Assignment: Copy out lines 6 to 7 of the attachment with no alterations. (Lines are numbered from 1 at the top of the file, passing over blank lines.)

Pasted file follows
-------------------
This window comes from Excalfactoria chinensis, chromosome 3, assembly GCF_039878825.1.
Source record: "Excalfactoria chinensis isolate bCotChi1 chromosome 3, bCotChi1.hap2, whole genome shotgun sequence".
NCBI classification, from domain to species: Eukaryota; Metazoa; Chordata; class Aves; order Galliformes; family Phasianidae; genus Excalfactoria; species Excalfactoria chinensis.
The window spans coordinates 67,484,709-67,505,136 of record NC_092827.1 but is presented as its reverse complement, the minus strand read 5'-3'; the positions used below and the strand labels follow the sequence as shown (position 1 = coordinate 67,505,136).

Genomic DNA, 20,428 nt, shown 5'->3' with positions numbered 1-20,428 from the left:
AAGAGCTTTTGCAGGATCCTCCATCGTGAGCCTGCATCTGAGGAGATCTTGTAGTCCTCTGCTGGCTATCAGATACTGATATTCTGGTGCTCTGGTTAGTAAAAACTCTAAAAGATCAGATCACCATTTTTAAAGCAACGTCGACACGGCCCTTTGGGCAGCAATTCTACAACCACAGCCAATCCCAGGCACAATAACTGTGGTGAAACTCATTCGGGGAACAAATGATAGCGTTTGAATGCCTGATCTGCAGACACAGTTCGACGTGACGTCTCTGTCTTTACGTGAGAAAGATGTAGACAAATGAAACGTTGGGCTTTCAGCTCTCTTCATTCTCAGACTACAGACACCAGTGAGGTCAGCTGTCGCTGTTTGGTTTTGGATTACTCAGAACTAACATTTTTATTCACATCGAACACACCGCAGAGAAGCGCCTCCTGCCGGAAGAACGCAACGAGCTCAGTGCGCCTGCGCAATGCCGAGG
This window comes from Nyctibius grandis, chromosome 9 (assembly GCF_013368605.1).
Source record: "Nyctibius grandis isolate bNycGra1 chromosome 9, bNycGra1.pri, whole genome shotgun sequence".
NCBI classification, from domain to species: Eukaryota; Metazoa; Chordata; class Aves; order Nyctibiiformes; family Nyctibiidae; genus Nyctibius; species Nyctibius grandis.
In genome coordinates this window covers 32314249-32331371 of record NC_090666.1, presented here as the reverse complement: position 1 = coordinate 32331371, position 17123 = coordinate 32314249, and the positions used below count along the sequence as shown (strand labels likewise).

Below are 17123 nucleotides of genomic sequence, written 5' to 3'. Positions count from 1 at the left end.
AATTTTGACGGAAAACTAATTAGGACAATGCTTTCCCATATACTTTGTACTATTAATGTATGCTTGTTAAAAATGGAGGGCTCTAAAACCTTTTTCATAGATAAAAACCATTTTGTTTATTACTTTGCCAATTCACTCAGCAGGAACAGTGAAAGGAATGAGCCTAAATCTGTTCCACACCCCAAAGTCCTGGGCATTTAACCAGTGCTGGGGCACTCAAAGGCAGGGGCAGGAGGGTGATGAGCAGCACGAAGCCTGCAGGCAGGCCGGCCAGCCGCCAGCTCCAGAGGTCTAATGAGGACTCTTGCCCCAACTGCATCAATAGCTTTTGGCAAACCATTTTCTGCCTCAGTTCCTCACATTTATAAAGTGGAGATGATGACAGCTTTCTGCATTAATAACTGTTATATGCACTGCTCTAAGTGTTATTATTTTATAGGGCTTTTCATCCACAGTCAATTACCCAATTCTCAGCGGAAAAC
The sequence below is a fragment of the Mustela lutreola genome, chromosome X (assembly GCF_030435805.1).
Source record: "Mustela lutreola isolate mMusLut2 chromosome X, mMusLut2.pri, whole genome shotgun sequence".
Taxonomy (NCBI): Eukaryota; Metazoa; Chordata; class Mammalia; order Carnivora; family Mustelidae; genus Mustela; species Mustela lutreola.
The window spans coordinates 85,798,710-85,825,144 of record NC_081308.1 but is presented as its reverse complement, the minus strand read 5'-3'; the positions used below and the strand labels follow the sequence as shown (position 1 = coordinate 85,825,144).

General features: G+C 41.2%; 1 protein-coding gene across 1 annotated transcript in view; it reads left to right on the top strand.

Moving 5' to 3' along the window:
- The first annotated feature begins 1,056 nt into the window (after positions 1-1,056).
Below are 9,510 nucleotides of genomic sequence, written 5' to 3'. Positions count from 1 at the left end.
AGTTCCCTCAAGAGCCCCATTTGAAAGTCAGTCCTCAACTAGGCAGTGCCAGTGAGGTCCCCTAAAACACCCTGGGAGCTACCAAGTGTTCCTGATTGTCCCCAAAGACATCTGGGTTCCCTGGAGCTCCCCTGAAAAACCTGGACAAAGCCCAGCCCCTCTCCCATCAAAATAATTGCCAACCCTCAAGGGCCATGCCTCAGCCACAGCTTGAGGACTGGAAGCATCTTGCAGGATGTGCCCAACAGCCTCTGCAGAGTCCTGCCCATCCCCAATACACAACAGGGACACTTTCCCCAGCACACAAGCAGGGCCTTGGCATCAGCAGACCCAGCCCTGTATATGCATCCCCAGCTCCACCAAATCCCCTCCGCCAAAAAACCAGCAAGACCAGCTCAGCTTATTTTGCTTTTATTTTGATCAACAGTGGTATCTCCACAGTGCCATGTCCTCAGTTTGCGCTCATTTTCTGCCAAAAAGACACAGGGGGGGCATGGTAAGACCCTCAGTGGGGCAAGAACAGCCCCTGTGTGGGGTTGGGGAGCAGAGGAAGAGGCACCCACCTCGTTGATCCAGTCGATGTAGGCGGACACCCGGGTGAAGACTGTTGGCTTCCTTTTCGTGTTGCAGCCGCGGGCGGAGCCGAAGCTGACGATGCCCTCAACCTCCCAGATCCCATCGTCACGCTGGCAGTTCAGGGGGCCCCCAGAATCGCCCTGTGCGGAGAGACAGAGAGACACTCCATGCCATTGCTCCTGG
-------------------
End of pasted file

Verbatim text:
AAGAGCTTTTGCAGGATCCTCCATCGTGAGCCTGCATCTGAGGAGATCTTGTAGTCCTCTGCTGGCTATCAGATACTGATATTCTGGTGCTCTGGTTAGTAAAAACTCTAAAAGATCAGATCACCATTTTTAAAGCAACGTCGACACGGCCCTTTGGGCAGCAATTCTACAACCACAGCCAATCCCAGGCACAATAACTGTGGTGAAACTCATTCGGGGAACAAATGATAGCGTTTGAATGCCTGATCTGCAGACACAGTTCGACGTGACGTCTCTGTCTTTACGTGAGAAAGATGTAGACAAATGAAACGTTGGGCTTTCAGCTCTCTTCATTCTCAGACTACAGACACCAGTGAGGTCAGCTGTCGCTGTTTGGTTTTGGATTACTCAGAACTAACATTTTTATTCACATCGAACACACCGCAGAGAAGCGCCTCCTGCCGGAAGAACGCAACGAGCTCAGTGCGCCTGCGCAATGCCGAGG
This window comes from Nyctibius grandis, chromosome 9 (assembly GCF_013368605.1).